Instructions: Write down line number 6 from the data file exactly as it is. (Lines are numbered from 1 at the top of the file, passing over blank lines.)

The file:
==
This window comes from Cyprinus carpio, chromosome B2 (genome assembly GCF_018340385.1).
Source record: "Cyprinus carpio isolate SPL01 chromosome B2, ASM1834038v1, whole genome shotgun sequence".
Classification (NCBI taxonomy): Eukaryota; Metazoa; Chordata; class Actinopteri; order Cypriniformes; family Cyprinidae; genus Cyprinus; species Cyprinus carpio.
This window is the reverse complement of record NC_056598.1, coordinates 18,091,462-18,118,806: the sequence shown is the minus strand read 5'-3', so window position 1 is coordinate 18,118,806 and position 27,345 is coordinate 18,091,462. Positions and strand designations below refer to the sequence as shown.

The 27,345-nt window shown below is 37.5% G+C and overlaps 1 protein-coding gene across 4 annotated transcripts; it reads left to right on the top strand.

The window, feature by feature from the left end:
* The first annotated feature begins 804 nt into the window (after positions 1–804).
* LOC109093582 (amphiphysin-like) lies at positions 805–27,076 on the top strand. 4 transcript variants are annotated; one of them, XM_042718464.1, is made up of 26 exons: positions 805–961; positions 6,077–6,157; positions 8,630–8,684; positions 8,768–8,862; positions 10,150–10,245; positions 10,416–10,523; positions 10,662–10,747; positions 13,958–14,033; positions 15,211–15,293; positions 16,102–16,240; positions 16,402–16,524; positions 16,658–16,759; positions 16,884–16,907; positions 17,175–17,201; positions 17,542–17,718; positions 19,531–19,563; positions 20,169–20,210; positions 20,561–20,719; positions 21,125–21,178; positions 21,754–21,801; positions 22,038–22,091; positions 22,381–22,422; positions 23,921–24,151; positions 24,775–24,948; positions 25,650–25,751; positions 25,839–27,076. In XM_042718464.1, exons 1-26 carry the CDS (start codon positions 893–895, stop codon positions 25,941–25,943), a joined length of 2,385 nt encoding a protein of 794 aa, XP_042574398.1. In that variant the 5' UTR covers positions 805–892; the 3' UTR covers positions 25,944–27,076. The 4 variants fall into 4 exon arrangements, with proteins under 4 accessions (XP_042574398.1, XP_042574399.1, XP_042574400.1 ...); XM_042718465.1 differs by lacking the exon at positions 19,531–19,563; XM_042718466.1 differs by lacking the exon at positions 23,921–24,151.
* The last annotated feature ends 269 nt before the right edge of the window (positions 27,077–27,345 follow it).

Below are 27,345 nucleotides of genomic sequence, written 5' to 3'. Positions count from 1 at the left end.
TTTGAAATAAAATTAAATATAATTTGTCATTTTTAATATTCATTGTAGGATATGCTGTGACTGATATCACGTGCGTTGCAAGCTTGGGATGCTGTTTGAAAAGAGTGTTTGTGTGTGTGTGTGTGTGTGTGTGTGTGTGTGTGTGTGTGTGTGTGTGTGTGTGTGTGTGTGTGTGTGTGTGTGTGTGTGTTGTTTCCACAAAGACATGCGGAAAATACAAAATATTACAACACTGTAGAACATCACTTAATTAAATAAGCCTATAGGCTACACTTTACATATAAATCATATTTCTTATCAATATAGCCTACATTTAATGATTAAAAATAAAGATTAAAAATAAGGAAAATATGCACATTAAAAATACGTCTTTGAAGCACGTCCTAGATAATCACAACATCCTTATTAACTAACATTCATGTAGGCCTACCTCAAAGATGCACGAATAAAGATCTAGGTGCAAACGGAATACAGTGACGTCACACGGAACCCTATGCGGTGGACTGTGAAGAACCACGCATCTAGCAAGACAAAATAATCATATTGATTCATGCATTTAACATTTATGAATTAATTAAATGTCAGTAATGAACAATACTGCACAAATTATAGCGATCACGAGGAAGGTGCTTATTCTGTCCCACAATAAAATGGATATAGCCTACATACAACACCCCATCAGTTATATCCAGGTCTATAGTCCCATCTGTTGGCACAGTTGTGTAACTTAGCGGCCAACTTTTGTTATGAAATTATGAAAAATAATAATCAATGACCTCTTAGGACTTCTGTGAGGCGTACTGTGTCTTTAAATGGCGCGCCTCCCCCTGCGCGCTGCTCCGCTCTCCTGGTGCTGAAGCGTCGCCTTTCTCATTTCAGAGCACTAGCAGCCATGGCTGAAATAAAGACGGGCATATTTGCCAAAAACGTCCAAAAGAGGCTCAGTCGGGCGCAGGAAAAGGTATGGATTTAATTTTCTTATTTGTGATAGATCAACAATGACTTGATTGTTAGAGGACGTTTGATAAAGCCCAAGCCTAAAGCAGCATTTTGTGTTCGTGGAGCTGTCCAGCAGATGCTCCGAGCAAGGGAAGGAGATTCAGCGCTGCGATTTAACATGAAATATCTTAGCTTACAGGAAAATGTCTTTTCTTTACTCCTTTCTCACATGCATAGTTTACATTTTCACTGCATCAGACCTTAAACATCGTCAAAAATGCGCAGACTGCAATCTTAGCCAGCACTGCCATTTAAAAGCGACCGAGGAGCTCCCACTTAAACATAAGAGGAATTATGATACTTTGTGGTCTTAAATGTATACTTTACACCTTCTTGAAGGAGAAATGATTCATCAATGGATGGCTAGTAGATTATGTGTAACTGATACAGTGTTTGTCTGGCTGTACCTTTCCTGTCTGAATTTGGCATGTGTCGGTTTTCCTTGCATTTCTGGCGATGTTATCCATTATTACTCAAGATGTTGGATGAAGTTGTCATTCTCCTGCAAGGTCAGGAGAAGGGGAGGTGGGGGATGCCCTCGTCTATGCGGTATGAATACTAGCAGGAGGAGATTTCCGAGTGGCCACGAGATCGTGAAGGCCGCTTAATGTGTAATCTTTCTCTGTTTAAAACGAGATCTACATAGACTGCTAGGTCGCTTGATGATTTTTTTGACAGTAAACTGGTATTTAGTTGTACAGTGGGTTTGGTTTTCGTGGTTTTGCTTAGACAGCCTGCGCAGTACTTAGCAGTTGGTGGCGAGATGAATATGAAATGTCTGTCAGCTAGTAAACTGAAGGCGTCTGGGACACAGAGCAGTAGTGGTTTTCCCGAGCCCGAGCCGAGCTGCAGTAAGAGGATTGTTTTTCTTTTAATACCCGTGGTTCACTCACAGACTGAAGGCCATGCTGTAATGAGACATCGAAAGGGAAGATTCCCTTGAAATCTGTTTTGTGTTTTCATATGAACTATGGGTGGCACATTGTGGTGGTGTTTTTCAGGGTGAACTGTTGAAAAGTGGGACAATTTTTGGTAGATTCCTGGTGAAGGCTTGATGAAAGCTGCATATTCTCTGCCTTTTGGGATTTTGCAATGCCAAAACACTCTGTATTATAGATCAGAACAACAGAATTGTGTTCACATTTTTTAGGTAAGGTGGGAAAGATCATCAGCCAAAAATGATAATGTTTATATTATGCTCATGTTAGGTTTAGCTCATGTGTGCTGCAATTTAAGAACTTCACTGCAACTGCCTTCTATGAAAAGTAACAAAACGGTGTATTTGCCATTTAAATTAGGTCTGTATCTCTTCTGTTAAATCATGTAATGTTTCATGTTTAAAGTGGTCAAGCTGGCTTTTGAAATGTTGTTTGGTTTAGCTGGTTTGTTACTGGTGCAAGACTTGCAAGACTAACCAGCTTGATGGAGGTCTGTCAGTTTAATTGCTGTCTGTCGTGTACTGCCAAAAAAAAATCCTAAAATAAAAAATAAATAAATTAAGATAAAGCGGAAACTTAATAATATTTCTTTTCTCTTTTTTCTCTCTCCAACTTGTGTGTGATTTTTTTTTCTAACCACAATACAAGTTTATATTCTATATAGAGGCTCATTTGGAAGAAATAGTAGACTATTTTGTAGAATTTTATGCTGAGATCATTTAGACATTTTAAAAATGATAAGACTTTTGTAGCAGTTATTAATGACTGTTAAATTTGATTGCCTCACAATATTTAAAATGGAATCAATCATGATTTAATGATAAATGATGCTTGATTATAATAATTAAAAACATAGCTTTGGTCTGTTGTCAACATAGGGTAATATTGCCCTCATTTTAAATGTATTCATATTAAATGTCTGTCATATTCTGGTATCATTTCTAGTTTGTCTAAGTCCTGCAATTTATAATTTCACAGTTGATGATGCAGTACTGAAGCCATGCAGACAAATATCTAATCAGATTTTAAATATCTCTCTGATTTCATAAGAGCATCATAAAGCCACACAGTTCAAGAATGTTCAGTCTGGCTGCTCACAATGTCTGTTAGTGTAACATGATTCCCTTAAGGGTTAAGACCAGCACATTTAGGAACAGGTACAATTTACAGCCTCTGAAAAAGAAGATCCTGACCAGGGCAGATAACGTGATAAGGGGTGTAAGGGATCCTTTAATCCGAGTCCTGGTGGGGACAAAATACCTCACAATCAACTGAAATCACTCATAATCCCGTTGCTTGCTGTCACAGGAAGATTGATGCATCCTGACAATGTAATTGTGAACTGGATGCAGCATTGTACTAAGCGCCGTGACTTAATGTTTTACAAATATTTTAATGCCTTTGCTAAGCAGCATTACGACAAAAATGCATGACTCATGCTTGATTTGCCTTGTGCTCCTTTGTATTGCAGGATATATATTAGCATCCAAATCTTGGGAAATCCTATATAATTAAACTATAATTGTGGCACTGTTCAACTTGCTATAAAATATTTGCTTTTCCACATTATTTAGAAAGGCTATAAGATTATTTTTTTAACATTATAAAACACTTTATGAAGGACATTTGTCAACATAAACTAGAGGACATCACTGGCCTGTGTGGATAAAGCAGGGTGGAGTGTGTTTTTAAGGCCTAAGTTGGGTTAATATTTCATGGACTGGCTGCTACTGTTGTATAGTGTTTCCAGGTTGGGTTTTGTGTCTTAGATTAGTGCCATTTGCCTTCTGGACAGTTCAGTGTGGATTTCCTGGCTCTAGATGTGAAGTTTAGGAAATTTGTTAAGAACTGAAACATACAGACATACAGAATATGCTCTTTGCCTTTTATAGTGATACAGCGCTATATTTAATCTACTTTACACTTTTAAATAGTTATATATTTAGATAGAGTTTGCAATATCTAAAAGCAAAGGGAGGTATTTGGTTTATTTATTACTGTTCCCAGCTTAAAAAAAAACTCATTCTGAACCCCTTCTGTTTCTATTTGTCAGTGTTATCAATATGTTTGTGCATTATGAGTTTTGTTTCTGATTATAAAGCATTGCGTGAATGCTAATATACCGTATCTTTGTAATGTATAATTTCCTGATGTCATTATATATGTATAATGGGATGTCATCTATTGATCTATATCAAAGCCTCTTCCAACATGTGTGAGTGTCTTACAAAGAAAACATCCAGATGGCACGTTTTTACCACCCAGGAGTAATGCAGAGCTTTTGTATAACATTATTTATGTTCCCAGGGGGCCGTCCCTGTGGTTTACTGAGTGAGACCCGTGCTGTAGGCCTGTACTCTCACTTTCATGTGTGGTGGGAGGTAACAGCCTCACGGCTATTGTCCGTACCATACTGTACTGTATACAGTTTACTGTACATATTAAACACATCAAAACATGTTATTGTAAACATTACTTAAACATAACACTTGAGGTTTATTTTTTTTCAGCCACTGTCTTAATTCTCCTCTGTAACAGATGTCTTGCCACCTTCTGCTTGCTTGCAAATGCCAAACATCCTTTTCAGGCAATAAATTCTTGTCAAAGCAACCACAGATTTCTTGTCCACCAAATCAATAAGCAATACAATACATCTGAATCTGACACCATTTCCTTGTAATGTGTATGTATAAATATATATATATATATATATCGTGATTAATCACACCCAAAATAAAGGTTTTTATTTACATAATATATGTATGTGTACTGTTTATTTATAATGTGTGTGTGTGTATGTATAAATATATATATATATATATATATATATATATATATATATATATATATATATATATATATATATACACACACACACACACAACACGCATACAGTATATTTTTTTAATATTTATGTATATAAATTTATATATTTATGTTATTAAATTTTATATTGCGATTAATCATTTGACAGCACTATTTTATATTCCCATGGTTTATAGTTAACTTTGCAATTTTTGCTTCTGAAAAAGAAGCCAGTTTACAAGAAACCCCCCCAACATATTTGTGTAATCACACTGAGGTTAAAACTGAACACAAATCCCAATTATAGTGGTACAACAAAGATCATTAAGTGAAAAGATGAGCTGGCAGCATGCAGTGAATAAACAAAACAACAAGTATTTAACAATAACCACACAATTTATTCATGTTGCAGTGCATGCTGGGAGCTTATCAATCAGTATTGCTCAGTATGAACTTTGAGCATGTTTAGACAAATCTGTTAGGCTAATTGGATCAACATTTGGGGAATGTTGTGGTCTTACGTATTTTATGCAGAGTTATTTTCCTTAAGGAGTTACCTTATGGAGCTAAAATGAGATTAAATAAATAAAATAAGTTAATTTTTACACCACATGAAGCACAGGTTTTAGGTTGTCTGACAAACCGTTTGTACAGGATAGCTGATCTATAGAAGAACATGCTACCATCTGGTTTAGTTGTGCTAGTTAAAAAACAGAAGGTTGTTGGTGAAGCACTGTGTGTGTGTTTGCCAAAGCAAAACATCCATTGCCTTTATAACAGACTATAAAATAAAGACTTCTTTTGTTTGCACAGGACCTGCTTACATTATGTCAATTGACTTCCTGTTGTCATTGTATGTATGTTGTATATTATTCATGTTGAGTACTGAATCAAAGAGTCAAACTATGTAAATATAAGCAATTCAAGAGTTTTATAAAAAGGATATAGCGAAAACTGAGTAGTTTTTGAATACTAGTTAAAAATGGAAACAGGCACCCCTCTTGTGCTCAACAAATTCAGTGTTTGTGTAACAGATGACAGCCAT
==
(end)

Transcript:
The window, feature by feature from the left end: